different shapes can you make by fitting the four triangles back
This challenge focuses on finding the sum and difference of pairs of two-digit numbers.
Find the sum and difference between a pair of two-digit numbers. Now find the sum and difference between the sum and difference! What happens?
In this matching game, you have to decide how long different events take.
In this game for two players, you throw two dice and find the product. How many shapes can you draw on the grid which have that area or perimeter?
This dice train has been made using specific rules. How many different trains can you make?
Use the numbers and symbols to make this number sentence correct. How many different ways can you find?
Use the clues to find out who's who in the family, to fill in the family tree and to find out which of the family members are mathematicians and which are not.
There are seven pots of plants in a greenhouse. They have lost their labels. Perhaps you can help re-label them.
The ancient Egyptians were said to make right-angled triangles
using a rope with twelve equal sections divided by knots. What
other triangles could you make if you had a rope like this?
These practical challenges are all about making a 'tray' and covering it with paper.
Alice and Brian are snails who live on a wall and can only travel
along the cracks. Alice wants to go to see Brian. How far is the
shortest route along the cracks? Is there more than one way to go?
What do the digits in the number fifteen add up to? How many other
numbers have digits with the same total but no zeros?
Tim's class collected data about all their pets. Can you put the
animal names under each column in the block graph using the
What happens when you round these three-digit numbers to the nearest 100?
This multiplication uses each of the digits 0 - 9 once and once only. Using the information given, can you replace the stars in the calculation with figures?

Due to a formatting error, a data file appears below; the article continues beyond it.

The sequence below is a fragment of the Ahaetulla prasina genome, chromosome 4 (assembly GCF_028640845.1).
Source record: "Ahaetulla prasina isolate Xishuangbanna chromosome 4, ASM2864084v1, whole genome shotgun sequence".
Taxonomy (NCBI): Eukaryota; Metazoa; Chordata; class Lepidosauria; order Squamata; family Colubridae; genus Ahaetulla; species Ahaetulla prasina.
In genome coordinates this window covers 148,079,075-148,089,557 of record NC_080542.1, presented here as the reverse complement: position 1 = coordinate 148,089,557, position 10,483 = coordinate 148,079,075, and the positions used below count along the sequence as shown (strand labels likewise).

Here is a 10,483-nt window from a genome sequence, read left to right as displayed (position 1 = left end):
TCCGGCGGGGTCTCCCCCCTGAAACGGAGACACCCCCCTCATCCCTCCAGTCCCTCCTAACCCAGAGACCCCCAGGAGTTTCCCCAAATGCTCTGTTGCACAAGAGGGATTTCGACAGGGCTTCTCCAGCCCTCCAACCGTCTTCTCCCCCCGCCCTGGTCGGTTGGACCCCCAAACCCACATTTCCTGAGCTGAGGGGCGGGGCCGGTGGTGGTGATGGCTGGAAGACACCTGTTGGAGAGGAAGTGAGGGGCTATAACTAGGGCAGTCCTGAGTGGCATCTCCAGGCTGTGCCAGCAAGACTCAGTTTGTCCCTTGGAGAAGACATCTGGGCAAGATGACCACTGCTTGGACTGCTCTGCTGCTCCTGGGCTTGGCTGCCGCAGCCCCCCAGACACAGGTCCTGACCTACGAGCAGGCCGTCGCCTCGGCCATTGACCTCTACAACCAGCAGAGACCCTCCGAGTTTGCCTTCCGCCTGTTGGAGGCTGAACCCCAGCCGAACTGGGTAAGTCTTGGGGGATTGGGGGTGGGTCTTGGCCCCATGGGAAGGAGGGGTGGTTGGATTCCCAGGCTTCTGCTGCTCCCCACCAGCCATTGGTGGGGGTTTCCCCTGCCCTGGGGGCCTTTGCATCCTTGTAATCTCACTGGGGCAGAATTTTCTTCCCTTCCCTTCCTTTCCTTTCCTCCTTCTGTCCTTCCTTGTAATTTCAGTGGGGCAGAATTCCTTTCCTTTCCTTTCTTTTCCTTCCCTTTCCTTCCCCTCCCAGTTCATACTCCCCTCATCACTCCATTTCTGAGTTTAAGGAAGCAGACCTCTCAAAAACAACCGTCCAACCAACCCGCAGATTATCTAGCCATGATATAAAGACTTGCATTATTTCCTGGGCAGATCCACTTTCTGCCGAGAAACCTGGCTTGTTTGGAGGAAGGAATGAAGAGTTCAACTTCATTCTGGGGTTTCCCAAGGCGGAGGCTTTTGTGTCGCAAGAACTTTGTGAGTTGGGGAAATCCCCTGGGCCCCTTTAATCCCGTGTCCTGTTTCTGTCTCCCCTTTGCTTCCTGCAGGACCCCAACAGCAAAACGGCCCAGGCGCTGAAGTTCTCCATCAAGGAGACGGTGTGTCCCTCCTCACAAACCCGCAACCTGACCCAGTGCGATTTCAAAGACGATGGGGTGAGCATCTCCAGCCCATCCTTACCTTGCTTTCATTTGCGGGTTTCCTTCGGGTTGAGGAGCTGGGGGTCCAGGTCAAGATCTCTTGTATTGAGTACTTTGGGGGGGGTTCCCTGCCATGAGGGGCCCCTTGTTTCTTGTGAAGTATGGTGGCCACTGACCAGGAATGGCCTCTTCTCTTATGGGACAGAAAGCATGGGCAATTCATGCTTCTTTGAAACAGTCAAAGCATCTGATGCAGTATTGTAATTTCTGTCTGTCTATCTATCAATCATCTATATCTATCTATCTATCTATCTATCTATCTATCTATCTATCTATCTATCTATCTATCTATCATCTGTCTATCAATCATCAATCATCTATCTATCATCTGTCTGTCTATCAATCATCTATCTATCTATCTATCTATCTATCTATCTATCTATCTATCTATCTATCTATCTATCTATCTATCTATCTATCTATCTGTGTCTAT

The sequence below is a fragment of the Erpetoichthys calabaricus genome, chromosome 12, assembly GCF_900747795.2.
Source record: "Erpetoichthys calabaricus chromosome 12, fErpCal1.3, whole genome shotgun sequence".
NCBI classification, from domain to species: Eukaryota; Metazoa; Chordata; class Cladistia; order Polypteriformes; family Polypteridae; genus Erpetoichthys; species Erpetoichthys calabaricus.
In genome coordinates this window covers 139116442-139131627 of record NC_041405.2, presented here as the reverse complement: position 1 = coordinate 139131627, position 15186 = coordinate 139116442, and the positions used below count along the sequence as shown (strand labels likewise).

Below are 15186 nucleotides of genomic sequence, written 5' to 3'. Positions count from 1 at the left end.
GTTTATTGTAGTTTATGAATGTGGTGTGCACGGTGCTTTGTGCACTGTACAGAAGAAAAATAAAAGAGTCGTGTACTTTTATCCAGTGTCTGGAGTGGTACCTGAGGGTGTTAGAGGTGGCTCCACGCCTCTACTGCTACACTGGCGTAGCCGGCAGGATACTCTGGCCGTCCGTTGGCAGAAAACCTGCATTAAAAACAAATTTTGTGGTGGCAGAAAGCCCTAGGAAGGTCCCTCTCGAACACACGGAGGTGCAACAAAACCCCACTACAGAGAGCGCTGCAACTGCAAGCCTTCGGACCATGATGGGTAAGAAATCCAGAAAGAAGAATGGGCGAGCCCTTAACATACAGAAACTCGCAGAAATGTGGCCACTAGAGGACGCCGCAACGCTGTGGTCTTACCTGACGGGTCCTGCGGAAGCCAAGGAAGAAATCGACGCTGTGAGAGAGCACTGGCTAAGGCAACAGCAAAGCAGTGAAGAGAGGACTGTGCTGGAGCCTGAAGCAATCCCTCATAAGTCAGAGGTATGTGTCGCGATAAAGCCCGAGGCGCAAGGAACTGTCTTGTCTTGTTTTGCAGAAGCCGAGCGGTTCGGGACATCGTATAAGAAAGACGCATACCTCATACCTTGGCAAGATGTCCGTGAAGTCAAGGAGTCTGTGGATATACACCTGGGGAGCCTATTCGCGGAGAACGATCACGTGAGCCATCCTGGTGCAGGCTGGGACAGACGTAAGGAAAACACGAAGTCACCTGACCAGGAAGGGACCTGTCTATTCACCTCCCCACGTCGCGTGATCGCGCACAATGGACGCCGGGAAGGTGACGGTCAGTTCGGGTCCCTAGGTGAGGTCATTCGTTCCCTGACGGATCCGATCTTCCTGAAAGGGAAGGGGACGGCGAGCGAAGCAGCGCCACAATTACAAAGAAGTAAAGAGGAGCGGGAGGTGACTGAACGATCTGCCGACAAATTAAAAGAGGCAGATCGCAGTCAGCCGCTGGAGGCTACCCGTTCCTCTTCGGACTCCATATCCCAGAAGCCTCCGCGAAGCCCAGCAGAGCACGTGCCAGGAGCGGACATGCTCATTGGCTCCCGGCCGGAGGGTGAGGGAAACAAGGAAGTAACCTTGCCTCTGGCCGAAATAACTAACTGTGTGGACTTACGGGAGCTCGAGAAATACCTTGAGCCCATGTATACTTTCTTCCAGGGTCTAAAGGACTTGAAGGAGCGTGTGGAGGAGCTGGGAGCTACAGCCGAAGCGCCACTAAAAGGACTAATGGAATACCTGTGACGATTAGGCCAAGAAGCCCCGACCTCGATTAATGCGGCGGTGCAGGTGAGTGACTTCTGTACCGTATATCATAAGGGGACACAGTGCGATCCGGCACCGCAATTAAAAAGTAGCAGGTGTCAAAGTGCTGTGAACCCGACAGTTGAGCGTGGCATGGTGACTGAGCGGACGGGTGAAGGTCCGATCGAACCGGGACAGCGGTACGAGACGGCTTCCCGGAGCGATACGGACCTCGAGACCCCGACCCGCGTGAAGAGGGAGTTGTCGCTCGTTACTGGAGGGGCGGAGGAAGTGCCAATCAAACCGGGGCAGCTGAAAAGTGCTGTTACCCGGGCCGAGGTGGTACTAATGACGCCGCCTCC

The Vikings communicated in writing by making simple scratches on
wood or stones called runes. Can you work out how their code works
using the table of the alphabet?
How many triangles can you make on the 3 by 3 pegboard?
Systematically explore the range of symmetric designs that can be
created by shading parts of the motif below. Use normal square
lattice paper to record your results.
Can you put plus signs in so this is true? 1 2 3 4 5 6 7 8 9 = 99
How many ways can you do it?
How can you arrange the 5 cubes so that you need the smallest number of Brush Loads of paint to cover them? Try with other numbers of cubes as well.
Rather than using the numbers 1-9, this sudoku uses the nine
different letters used to make the words "Advent Calendar".
Use two dice to generate two numbers with one decimal place. What happens when you round these numbers to the nearest whole number?
What is the date in February 2002 where the 8 digits are
palindromic if the date is written in the British way?
A magician took a suit of thirteen cards and held them in his hand
face down. Every card he revealed had the same value as the one he
had just finished spelling. How did this work?